$500 Or $1,000 Property Tax Deduction for People Who Don’t Itemize Deductions

[Updated on Jan. 7, 2010 with info for 2009 tax year.]

Although I said it doesn’t make sense, Congress passed a law last year and gave an extra deduction for property tax to people who don’t itemize deductions. Kaye Thomas at Fairmark also thought it was bad tax policy and not justified. Of course what we say doesn’t count. Congress makes laws however it likes.

Taxpayers in single, head of household, or qualifying widower filing status, who don’t itemize but pay property tax, get up to $500 extra deduction; married filing jointly get up to $1,000. This was initially good for only one year (2008). Then it was extended in the bailout bill to also include 2009 tax year. There is no income limit for this extra deduction.

To claim the extra deduction f0r 2008 tax year, check box 39c on Form 1040 and add up to $500 or $1,000 to your regular standard deduction on line 40 (or box 23c and line 24 on Form 1040A). You cannot use Form 1040EZ. Nonresident aliens filing 1040NR or 1040NR-EZ don’t qualify.

To claim the extra deduction f0r 2009 tax year, check box 40b on Form 1040 (or box 24b on Form 1040A) and attach Schedule L. The extra deduction is calculated on lines 7-9 on Schedule L.

Please note this extra deduction only applies to property tax, not mortgage interest. If your standard deduction is still larger than your itemized deductions including mortgage interest, you don’t get an extra deduction for mortgage interest because it’s already included in the standard deduction. It’s also only for non-itemizers, only for 2008 and 2009 tax years. If you already itemize deductions, you don’t get any extra deduction.

If you use tax software, be sure to answer the question about property tax, even if you know you will take the standard deduction. If you don’t tell the software you paid property tax, it will not know (duh!), and it will not add this extra deduction for you.


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  1. charles vandermosten says

    I only have income from a ny pension and social security-no earned income-is my real estate tax deductable on form 1040a?

  2. Nancy says

    Thanks for this. Your answer made me do additional research until I realized my mistake. The limitation related to earned income (e.g. worksheet on page 35 of the Form 1040 instructions) applies only to those who can be claimed as a dependent on someone else’s return.

  3. KD says

    I am going to pay about $500 in property taxes in 2010. No escrow. I will use standard deduction for 2009. No property taxes paid in 2009. Should I prepay my 2010 property taxes in 2009 to get this deduction? I will in all probability not itemize for 2010 either.

  4. says

    KD – I don’t see any downside. The worst case is you paid the tax too soon in 2009 and you still don’t get the deduction. You only lose some interest which is really small. $500 in property tax is a bargain by itself. You don’t want to know what my property tax is.

  5. Ron Zulian says

    For the Property Tax deduction for those who dont itemize. Due do law changes and county software problems my 2009 property tax (usually due on about Nov. 15) will not be due until 01/30/2010. Can I still take the deduction for 2009 or do I have to hope they extend the deduction and wait until the 2010 tax filing to claim the deduction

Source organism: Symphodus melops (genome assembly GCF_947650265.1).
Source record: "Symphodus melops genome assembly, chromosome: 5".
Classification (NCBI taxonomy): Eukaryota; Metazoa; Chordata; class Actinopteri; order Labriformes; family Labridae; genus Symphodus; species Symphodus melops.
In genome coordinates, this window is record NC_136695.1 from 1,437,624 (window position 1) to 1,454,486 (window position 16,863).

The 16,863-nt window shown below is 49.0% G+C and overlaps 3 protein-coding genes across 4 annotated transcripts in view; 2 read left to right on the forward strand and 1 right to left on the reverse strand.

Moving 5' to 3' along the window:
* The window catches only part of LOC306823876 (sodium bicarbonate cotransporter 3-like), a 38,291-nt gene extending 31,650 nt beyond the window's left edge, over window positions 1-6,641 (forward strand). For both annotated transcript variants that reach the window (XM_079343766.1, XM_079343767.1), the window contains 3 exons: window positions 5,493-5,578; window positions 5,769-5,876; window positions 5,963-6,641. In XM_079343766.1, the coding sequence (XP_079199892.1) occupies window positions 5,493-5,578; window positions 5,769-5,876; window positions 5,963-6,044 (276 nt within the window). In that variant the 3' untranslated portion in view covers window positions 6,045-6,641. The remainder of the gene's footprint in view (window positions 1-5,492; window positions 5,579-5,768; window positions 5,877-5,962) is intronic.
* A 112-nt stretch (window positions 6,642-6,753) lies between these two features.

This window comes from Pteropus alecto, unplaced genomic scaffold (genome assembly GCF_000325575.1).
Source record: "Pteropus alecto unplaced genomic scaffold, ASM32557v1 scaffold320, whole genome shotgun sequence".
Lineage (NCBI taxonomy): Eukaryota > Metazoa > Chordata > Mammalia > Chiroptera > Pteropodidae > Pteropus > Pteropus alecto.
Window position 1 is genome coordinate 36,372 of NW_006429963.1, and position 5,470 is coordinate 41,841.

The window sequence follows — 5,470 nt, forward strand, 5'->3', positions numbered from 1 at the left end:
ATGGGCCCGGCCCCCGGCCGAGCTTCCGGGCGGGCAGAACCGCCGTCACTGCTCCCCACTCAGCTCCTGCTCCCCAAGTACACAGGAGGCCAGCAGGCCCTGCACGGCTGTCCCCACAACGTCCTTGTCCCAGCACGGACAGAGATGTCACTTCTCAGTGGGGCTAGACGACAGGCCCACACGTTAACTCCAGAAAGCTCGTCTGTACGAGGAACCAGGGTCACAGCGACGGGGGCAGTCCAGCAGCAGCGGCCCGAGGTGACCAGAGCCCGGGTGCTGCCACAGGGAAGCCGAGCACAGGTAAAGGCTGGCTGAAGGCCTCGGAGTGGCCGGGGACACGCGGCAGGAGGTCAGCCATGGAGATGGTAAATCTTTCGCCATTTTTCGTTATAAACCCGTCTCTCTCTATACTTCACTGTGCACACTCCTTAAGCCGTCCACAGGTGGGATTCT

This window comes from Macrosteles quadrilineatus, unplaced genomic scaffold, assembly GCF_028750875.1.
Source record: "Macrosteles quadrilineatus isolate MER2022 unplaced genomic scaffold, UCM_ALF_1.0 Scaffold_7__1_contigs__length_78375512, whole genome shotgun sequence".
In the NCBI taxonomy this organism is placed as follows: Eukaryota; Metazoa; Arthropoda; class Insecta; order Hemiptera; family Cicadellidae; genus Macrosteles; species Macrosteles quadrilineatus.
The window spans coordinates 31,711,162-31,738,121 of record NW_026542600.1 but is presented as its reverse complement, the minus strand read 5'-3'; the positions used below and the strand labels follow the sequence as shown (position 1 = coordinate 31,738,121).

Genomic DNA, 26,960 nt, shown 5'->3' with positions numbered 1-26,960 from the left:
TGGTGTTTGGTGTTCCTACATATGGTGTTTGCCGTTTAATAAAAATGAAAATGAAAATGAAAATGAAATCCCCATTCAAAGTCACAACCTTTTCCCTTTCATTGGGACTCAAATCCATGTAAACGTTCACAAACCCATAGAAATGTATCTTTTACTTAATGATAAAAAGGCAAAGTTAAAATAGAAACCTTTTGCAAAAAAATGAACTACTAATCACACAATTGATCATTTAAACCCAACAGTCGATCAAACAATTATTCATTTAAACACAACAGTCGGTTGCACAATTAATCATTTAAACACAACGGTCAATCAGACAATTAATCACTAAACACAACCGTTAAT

6. says

    Ron – It’s not about when the tax is due. It’s about when you *paid* the tax. If you paid the tax in 2009, you can take the deduction. If you didn’t pay in 2009, you will have to see if the law is extended for 2010.

  7. JT says

    Would this deduction work for two single people who both own a home and live together? One files head of household and itemizes deduction with property tax and the other files single with standard deduction.

  8. says

    JT – I’m not a CPA. Please read the Form 1040 instructions (pp. 35, 166). For 2009 tax year, there is a new Schedule L. The itemizer already includes property tax in the itemized deductions. If the person who uses standard deduction also pays property tax, I don’t see why he/she can’t claim this extra $500.

  9. Alyssa says

    Hi, My husband and I bought a house on Nov 19 2010. We had to pay 1,272 at closing for taxes from 11/19/09 to 07/01/10. Can I deduct this on my 2009 taxes?


  10. Allison says

    I’m in a similar situation…bought a house on 11/6/09, paid money at closing for property taxes from nov 6-Dec 30…but didn’t make a mortgage payment until Jan 1, 2010. Do I still get to claim the deduction?
    Thank you!

  11. archy says

    Schedule L , line 2 when answer no to the question, instructs you to put the amount on line 1 on line 4 , skip line 3 and go to line 5 ,
    this reults in a total of 6,200 for a single status (500 + 5700)
    is this a mistake or am I misreading it ?

  12. says

    Alyssa and Allison – If you paid property tax in 2009, it doesn’t matter if you paid at closing or if you paid separately. Fill out Schedule L to calculate your standard deduction.

    archy – If you also filled out lines 7-9 on Schedule L, that extra $500 is for the property tax deduction I wrote about here.

  13. cph says

    My 2008 Tennessee property taxes were due by 2/28/2009. I paid them a few days before the due date. I file a joint return with my wife. Can I add $1000 to my standard deduction on my 2009 tax return?